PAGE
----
Office Hours: After Obergefell (pt 2)

Office HoursRecently the Supreme Court of the United States issued a very significant decision widely known as Obergefell. In that 5–4 ruling, writing for the majority, Justice Kennedy argued that same-sex marriage is protected under the 14th Amendment, which was ratified after the American Civil War to guarantee the rights of those freedom had been won by the civil war. There were several strong worded dissenting opinions, however, issued by 4 of the justices, so however settled the law may be for now, the debate continues, even on the court. Obergefell is likely to have ramifications for the way Christians live in a largely non-Christian society, how they conduct business, how schools operate, and even what churches are free to do.

David VanDrunen joined us for this two-part series to help us think through some of the implications of this decision. He is a law school graduate and the Robert B. Strimple Professor of Systematic Theology and Christian Ethics at Westminster Seminary California. He’s the author of, co-editor, and contributor to several books including, Living in God’s Two Kingdoms.

This is part two of a two-part interview. Here is the episode.

Here are all the Office Hours episodes.

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  • R. Scott Clark
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    R.Scott Clark is the President of the Heidelberg Reformation Association, the author and editor of, and contributor to several books and the author of many articles. He has taught church history and historical theology since 1997 at Westminster Seminary California. He has also taught at Wheaton College, Reformed Theological Seminary, and Concordia University. He has hosted the Heidelblog since 2007.

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5 comments

  1. It seems to me that once you say that different people will come to different conclusions (and that this is acceptable), as in serving a homosexual wedding, then it necessarily is the case that a Christian can serve a homosexual wedding. The issue then seems to be an issue of conscience, which may then result in others feeling compelled to slowly change the mind of the person having objections.

    I’ve accepted that sinful acts, like homosexual marriage, are here to stay. I’m in my early 30s, and I don’t ever expect marriage to be defined as the union between a man and a woman. Same thing goes for abortion. People really want to sin openly and proudly, and when you can’t argue with them, then why try to stop them? This reminds me of one theologian quoting a bishop of Rome as he spoke to a group of crusaders in the Middle Ages; he basically said that since they are so prone to violence and evil deeds, then go satisfy your evil desires elsewhere. So I say if you don’t care to do what is right, then go sin your heart out, and leave me out of it.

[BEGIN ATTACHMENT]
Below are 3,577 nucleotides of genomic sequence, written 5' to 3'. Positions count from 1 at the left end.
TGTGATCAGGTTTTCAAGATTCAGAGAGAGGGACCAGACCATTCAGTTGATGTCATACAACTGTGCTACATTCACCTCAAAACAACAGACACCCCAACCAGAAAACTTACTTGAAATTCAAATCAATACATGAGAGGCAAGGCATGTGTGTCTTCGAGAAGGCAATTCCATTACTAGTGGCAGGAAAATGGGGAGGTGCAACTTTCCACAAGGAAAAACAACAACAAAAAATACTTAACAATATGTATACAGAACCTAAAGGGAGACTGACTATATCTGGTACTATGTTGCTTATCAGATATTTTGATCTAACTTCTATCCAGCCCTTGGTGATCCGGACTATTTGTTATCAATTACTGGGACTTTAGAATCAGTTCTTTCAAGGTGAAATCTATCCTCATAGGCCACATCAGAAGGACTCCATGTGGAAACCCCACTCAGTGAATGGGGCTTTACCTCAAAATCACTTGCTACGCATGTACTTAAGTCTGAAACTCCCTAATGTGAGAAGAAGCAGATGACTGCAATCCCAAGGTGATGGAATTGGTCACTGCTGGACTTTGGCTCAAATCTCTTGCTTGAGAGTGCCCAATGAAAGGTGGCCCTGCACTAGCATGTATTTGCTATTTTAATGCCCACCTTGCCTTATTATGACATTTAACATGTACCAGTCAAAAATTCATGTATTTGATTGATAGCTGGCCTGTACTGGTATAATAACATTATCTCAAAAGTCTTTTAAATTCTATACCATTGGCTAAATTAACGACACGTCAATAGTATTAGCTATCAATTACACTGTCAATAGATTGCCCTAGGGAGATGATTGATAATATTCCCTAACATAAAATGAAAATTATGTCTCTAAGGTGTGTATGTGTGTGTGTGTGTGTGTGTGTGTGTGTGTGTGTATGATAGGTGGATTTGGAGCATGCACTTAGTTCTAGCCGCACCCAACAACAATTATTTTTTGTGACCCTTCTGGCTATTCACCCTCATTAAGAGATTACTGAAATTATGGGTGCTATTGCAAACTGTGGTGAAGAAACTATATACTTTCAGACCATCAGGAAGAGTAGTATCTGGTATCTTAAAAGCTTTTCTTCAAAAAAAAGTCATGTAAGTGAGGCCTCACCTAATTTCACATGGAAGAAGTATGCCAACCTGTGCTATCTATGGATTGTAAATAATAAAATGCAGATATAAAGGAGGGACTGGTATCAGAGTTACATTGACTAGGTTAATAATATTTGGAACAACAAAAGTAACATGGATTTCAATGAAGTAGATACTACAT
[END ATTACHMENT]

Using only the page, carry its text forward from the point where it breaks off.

• Alberto,

      Is there a difference between “serving in” and catering a homosexual wedding? Perhaps that’s too fine a distinction but I hope that Christians of all generations do not give up standing for the fixed moral norms universally revealed in nature. Will they be quickly and easily accepted? No but the abortion discussion has changed considerably since the early 1970s. More than a few conservative Christians (look at the OPC report) were agnostic about abortion or pro-abortion then. Today, after study, few are. The same may happen with homosexual marriage. It’s a social experiment foisted upon us by judges. It will take time to think through and experience the implications. If even pagans could see the foolishness of homosexual marriage in the ancient world it’s reasonable to think that, in God’s common grace, they can do so again.

  2. I’m just not as hopeful based on various cultural and political factors. Coupled with this is the fact that I am not fond (for other reasons) of many people and organizations that are pro-life and affirm traditional marriage, to put it mildly.

    I’m also a bit worried about what appears to me as greater acceptance of divorce and remarriage among Christians. And related to this is what I perceive to be a greater acceptance of things deemed acceptable grounds for divorce (or defining abandonment and infidelity a little too broad for comfort); due to this I say consider a prenuptial agreement, in particular men. It would be unpleasant to be with a spouse that adopts a new perspective for marriage and divorce that was not affirmed at the beginning of marriage, and then proceeds to practice it to my disadvantage.

    • People don’t even need to renounce the Christian faith. There is always a church willing to take in someone divorced for whatever reasons and overlook it. You can always find a pastor to affirm you, or ignore you in the case of mega-churches..

  3. Though I didn’t agree with everything said in the interview, Van Drunen answered some of the important questions posed both cautiously and in a balanced manner and I appreciated that.

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